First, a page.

Tiger Nageswara Rao: Glorification Syndrome
Star Cast: Ravi Teja, Gayatri Bharadwaj, Nupur Sanon, Anupam Kher, Renu Desai, Nasser, Murali Sharma, Jisshu Sengupta, Hareesh Peradi, and Murali Sharma. Tiger Nageswara Rao Review
Music Composed by G V Prakash Kumar
Directed by Vamsee
When a Tiger decides to hunt, the jungle shakes with fear! This is a popular saying among a few tribal groups. But when Tiger Nageswara Rao decided to hunt, he even took his breath for others. We get such kind of hyperbolas in story-telling when makers suffer from Extreme Glorification Syndrome. The makers suffering from this syndrome have these symptoms:
a) Try to present your hero as Superhero
b) No matter what he does just convert it into “Loka Kalyanam”
c) Bring mythological references that don’t sync but sound apt
d) Hero never dies – even if 100 bullets pierce through
e) Bring big actors from other languages to praise them
f) Create such legends that even legendary legends run away from being one
g) Well, Cast a popular hero
Tiger Nageswara Rao makers have ticked each and every symptom to make the film, a mess. A film like Ulidavaru Kandante , presented perspectives on one incident and each one reveals a bit more story behind it, which gives us more understanding of the incident and people involved in it. Tiger Nageswara Rao makers have decided to state that even Ram can become Ravan for some while Ravan can become Ram for those who know him, closely. But in presenting a human as Ram and Ravan, they crossed the line of glorification, that is, perspective heroism and confirmed heroism.
Perspective Heroism – People state that in their view, a person is a hero.
Confirmed Heroism – A person being showcased as a hero by makers without inhibitions.
The difference between them is that characters ask to see a person through their view-finder in one case while the other one is presented as one by makers. With perspective heroism, we have the choice of believing the hero as how that character views it. With confirmed, we have no choice. In a film like Annamayya , God gives us a perspective heroism – we may not feel like a person who wrote songs as a hero. But when God guides him and in the climax, asks him to be young forever and continue writing, we understand how great an achievement this one devoted writer has achieved. On the other hand, in a film like Baasha , even though Manikyam turns into a criminal, we understand the reasons behind it and root for him to win. This is not just because there is a reason for his battle with Anthony but also due to his mature and commendably good nature to stick to his word, even though he is beaten, he is at risk of losing the girl who loves him or even if his own family hates him. Imagine had we seen him slapping his brother when he questions him or telling his sister to not become a doctor or talking dirty with a person who loves him – in the name of flirting. The lines are extremely blurred between making a biopic film – Schindler’s List/ Madras Cafe or Rustom/Airlift/Padman.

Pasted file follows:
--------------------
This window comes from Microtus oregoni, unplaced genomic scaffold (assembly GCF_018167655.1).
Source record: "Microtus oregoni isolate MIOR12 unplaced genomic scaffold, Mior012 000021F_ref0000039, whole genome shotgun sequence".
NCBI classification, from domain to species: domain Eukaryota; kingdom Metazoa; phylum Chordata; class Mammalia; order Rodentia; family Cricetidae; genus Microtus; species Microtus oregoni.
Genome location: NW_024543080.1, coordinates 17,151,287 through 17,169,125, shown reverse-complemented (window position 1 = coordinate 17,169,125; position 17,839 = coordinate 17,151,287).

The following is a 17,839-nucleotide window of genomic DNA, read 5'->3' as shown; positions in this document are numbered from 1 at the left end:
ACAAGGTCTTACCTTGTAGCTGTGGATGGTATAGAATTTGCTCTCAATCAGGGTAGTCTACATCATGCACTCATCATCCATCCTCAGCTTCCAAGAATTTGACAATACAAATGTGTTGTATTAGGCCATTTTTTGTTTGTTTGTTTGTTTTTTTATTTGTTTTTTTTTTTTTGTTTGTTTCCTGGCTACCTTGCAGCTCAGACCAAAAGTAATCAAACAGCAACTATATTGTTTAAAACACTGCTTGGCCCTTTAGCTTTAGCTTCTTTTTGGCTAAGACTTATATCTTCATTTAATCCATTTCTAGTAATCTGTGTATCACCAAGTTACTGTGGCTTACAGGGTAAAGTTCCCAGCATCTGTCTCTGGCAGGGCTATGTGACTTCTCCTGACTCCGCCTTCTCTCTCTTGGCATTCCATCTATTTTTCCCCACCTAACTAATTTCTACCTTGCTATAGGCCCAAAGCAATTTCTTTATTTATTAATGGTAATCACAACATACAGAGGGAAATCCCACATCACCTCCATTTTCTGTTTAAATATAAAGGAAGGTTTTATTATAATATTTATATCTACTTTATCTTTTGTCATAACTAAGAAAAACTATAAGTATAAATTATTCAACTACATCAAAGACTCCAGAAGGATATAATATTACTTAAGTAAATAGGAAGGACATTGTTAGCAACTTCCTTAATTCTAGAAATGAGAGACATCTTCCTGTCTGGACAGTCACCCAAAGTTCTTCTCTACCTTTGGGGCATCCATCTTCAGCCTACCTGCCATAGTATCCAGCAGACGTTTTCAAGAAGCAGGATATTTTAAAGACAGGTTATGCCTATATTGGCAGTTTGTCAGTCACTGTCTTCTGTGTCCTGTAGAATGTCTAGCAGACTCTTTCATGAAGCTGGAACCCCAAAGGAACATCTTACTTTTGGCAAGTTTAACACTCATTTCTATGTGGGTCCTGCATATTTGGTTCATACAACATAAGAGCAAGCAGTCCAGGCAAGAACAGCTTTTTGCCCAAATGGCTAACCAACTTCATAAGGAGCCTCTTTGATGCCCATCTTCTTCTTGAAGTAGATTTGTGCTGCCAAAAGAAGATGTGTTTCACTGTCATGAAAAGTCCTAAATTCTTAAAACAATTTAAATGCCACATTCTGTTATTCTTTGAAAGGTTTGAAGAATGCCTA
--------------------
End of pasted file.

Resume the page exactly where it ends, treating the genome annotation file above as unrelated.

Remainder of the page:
Tiger Nageswara Rao is written and directed by a director who made Kittu Unnadu Jagratta , previously. In that movie, the problems lie in not getting the balance between fun entertainer and screwball comedy, right. This one suffers with over-dramatization, over-glorification, over-demonization, and over-acting. There is always a chance of overwriting something, if we don’t balance the heroic elements and humane nature to show the character as a human who turned hero. Rather the introduced devil is turned into God in the next hour. This transition doesn’t have a solid base. You can predict that every scene that showcases a popular actor pulling off negative shades will be presented in a positive way. Or else, there is a fool-proof way of transforming one person from being evil to a good man like in Temper . Forcing us to believe with silly connections makes Tiger Nageswara Rao, an amateur version of the real story. Real man had a very torturous childhood and the man treaded between being good and bad. Presenting such a human as human who almost transformed into being good, would have made the film more watchable. Raees  suffered from not getting the transformation right and suffered with forced glorification. Here, you just wonder if we entered to watch a film or showreel made by a relative of the person with shoddy VFX and over-stretched scenes. Had the movie given four intervals, maybe we might have been able to bear the onslaught.
Ravi Teja tried his best to carry the film on his shoulders but de-aging and limitations as an actor did not help him. Writing also did not give him enough material to really rise above those limitations and carry it forward. Everything looked like a bunch of amateurs united to make a movie without really understanding the assignment. Gayatri and Nupur Sanon seem to have been added to just add glamour. Also, the prostitute sub-plot just never rises above from being an irritating and forced inclusion. Either show the flaws and good deeds or just do not touch such real-life characters. This is what we end up learning from KGF-esque screenplay that tries to be 100 films at a time. If this film can work as a de-glorification syndrome for upcoming writers, then the purpose of making this film might be realized!
Theatrical Trailer: Tiger Nageswara Rao Review